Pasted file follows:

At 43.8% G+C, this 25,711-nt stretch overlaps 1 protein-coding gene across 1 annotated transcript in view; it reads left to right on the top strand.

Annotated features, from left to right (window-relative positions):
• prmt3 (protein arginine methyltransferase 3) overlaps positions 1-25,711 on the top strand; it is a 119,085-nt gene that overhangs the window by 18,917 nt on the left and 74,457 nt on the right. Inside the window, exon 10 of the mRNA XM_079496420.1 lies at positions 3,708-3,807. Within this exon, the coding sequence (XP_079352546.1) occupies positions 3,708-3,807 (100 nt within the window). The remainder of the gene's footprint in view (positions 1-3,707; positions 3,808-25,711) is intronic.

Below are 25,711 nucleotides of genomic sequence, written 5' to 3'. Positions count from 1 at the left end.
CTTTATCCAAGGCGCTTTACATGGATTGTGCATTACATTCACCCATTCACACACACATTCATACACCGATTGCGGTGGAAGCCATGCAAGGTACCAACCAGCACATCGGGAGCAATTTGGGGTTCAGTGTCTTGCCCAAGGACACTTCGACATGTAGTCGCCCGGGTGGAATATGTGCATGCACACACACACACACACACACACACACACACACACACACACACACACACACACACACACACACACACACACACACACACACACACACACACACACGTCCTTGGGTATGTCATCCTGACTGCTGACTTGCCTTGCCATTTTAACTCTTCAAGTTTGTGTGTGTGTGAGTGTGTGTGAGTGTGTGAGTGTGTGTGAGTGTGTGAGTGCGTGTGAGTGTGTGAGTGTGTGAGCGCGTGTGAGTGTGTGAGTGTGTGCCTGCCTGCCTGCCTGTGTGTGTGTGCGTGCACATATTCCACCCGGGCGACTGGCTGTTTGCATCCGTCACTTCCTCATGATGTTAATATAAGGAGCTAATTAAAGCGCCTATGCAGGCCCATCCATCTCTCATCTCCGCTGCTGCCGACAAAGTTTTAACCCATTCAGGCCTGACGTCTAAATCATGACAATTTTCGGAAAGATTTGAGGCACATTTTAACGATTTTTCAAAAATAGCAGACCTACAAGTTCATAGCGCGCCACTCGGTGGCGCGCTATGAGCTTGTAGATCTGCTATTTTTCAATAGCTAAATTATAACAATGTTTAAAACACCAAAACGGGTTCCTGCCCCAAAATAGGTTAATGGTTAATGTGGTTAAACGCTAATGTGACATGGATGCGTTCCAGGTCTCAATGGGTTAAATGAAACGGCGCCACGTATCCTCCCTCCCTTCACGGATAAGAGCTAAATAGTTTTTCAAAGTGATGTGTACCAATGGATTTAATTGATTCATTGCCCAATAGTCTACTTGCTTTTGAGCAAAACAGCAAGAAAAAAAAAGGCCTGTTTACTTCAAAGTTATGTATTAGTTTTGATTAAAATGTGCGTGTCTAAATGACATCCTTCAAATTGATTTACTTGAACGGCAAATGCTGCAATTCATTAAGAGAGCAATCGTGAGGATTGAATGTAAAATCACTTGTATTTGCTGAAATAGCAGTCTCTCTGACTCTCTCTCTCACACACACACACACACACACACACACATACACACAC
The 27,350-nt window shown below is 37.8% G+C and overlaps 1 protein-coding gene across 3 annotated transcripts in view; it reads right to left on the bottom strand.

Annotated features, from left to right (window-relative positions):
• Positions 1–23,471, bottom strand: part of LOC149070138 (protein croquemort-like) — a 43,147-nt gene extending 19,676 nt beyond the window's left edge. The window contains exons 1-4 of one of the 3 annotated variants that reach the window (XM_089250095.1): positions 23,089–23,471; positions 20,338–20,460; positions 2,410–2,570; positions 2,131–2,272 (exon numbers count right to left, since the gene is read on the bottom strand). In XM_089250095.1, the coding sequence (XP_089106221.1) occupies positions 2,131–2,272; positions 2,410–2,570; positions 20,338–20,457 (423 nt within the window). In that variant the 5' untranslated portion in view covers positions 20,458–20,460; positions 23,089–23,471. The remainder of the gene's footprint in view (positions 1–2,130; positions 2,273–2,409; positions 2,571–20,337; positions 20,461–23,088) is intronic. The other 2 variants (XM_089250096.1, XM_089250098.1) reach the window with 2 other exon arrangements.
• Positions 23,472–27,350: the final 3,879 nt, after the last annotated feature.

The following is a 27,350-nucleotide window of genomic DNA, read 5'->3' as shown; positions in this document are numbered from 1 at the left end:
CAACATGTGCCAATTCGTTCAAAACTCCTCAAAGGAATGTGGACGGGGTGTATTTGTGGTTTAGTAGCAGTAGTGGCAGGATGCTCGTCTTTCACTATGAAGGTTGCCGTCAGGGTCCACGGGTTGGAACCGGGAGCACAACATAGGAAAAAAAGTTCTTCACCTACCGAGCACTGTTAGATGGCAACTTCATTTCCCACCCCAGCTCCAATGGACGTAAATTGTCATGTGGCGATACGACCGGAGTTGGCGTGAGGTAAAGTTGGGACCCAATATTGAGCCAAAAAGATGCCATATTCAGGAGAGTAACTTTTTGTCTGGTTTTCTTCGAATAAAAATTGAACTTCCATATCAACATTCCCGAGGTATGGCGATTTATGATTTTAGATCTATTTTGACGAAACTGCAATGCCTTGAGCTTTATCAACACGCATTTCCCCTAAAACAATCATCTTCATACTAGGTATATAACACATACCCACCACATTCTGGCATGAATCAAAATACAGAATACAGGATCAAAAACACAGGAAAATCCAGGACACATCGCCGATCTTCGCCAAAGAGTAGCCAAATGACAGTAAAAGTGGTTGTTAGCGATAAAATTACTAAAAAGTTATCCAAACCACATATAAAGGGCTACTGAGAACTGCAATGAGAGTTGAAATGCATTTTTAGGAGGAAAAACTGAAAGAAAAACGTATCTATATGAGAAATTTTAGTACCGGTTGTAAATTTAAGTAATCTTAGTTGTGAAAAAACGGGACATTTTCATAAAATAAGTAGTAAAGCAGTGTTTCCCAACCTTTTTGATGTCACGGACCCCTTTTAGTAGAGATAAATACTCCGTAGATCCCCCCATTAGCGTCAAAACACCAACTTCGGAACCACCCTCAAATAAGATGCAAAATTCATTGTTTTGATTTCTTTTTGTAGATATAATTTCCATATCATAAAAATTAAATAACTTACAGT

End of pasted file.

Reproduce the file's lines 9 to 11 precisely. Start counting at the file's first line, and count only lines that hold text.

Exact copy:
• Positions 23,472–27,350: the final 3,879 nt, after the last annotated feature.

The following is a 27,350-nucleotide window of genomic DNA, read 5'->3' as shown; positions in this document are numbered from 1 at the left end:
CAACATGTGCCAATTCGTTCAAAACTCCTCAAAGGAATGTGGACGGGGTGTATTTGTGGTTTAGTAGCAGTAGTGGCAGGATGCTCGTCTTTCACTATGAAGGTTGCCGTCAGGGTCCACGGGTTGGAACCGGGAGCACAACATAGGAAAAAAAGTTCTTCACCTACCGAGCACTGTTAGATGGCAACTTCATTTCCCACCCCAGCTCCAATGGACGTAAATTGTCATGTGGCGATACGACCGGAGTTGGCGTGAGGTAAAGTTGGGACCCAATATTGAGCCAAAAAGATGCCATATTCAGGAGAGTAACTTTTTGTCTGGTTTTCTTCGAATAAAAATTGAACTTCCATATCAACATTCCCGAGGTATGGCGATTTATGATTTTAGATCTATTTTGACGAAACTGCAATGCCTTGAGCTTTATCAACACGCATTTCCCCTAAAACAATCATCTTCATACTAGGTATATAACACATACCCACCACATTCTGGCATGAATCAAAATACAGAATACAGGATCAAAAACACAGGAAAATCCAGGACACATCGCCGATCTTCGCCAAAGAGTAGCCAAATGACAGTAAAAGTGGTTGTTAGCGATAAAATTACTAAAAAGTTATCCAAACCACATATAAAGGGCTACTGAGAACTGCAATGAGAGTTGAAATGCATTTTTAGGAGGAAAAACTGAAAGAAAAACGTATCTATATGAGAAATTTTAGTACCGGTTGTAAATTTAAGTAATCTTAGTTGTGAAAAAACGGGACATTTTCATAAAATAAGTAGTAAAGCAGTGTTTCCCAACCTTTTTGATGTCACGGACCCCTTTTAGTAGAGATAAATACTCCGTAGATCCCCCCATTAGCGTCAAAACACCAACTTCGGAACCACCCTCAAATAAGATGCAAAATTCATTGTTTTGATTTCTTTTTGTAGATATAATTTCCATATCATAAAAATTAAATAACTTACAGT